Idaho suspect Bryan Kohberger spends his days ranting and singing lyrics to violent rap songs in the Pennsylvania jail where he is being held.
And on several occasions, the man accused of killing four University of Idaho students attempted to expose himself to a female inmate being held in a cell near him.
Now that inmate, 50-year-old Valerie Cipollina, has revealed exclusively to how Kohberger mocked the guards, saying they were too scared to go into his cell.
“I cut them, I cut you,” Kohberger yelled repeatedly, said Cipollina, who was being held in the Monroe County Jail for six hours on a New Year’s Day domestic violence charge.
“You come in here and I’ll cut you open,” Kohberger is said to have shouted at a guard. “I’m going to pee on your face. Do what you want with me, I won’t give up anything.’
Bryan Kohberger was arrested Friday after a month-long investigation into the murders of four University of Idaho students
Inmate Valerie Cipollina, 50, tells that Kohberger tried to expose himself to her while she was in a cell near him
Cipollina was in the cell near Kohberger at the Monroe County Jail in Stroudsburg, Pennsylvania. Cipollina, who was held for six hours on domestic violence charges, said Kohberger mocked the guards, saying they were too scared to go into his cell
Cipollina was in a corner of Kohberger’s cell at the Monroe County Jail in Stroudsburg, Pennsylvania. She could clearly see his upper body through the glass, although his lower body was hidden from her.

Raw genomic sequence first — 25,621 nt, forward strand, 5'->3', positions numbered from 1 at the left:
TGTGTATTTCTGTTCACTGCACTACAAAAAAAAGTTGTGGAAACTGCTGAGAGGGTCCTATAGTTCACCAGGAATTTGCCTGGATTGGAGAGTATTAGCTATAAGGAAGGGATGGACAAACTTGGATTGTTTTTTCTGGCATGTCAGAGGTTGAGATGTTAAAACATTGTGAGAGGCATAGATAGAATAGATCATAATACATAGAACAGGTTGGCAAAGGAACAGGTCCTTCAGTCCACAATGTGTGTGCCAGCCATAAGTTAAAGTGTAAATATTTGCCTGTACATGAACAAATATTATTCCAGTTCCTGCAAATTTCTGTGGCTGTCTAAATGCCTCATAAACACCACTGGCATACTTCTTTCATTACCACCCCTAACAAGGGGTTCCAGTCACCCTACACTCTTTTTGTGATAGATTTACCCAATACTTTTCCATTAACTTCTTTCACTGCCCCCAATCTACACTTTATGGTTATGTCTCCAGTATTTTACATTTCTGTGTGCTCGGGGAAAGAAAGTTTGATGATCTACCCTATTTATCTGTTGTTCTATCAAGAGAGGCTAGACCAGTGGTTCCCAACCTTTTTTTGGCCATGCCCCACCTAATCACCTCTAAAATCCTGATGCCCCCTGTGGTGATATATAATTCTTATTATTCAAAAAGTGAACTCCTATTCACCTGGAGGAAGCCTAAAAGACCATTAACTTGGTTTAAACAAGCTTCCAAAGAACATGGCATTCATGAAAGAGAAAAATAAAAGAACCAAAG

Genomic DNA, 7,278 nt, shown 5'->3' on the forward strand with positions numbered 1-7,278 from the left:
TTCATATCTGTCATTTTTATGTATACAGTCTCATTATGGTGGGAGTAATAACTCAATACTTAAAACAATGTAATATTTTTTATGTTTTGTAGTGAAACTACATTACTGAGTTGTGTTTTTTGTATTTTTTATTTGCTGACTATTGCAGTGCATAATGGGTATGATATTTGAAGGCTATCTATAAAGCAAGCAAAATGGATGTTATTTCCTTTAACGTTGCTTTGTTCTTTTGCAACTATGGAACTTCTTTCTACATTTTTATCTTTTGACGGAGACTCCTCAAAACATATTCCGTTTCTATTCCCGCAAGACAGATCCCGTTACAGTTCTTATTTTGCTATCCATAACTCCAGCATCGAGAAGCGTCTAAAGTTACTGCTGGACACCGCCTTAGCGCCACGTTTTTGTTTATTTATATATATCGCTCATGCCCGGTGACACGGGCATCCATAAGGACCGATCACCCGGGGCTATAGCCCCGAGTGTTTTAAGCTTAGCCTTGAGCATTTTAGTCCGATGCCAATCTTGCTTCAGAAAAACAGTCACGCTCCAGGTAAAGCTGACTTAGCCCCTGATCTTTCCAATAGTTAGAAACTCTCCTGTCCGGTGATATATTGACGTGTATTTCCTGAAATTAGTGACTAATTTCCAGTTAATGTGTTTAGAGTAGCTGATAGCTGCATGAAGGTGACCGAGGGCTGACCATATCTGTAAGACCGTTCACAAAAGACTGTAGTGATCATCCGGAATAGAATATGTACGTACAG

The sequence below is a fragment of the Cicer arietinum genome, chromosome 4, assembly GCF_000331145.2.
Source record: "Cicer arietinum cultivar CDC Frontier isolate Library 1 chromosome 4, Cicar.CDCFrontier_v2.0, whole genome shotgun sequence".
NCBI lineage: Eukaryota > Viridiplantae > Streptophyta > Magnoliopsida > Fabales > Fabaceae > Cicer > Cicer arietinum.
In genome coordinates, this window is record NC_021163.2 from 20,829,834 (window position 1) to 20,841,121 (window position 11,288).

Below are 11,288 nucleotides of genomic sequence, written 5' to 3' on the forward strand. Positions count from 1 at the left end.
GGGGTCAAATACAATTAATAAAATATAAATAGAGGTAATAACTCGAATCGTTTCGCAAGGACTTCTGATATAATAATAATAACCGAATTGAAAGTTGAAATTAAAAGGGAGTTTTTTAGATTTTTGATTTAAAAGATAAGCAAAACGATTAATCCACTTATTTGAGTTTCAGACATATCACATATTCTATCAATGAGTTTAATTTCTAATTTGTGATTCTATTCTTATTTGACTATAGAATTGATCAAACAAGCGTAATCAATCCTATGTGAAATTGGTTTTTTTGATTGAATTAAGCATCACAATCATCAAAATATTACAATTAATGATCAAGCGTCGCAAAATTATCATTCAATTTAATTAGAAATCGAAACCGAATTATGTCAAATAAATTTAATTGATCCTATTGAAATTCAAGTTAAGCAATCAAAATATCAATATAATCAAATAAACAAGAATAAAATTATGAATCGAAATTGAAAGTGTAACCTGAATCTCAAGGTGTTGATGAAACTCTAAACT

He was wearing regular orange prison jumpsuits rather than the suicide “turtle suit” he was wearing when his mugshot was taken on Friday.
“You come in here and I’ll cut you open,” Kohberger is said to have shouted at a guard. “I’m going to pee on your face. Do what you want, I’m not giving up anything
At first she said she didn’t know who he was, but then she overheard prison officials talking about him and another inmate told her, “That’s the guy who killed those college students.”
She said he repeatedly lifted his shirt and she overheard the guard telling him to put his pants back on several times. She believes he tried to expose himself to her.
“I couldn’t see his genitals because the glass wall only went down that far,” she said.
Cipollina, who lives in Garnersville, New York, was arrested at a hotel in Paradise Township, Pennsylvania, just after 3 a.m. on New Year’s Day after an argument with her boyfriend.
She was checked into the Monroe County jail at 6:20 a.m. and released at 12:11 p.m. the same day.
She said being in jail for nearly six hours over New Year’s Eve was a miserable experience, but it was made much worse by Kohberger’s constant ranting.
“I could see him through the polycarbonate glass window of his prison cell. He stood squarely against it, yelling violent rap lyrics.
At one point he yelled “F**k my enemies and enemies,” a line from Lil Wayne’s Multiple Flows. He also sang violent and misogynistic lyrics from Bad Bunny songs, she said.
At one point, Cipollina said the jailer stationed outside Kohberger’s cell told him to shut up and calm down, to which he replied, “Come in mother***er. Come here – let’s talk.’
‘ Then he yelled at the top of his voice, ‘Everybody come in. You are afraid of me? you should be afraid of me
“You won’t hurt me because I’ll cut you all open,” he reportedly ranted. “Come into this cell and I’ll show you I’m a creeper. Come into this cell and I’ll cut you open too.’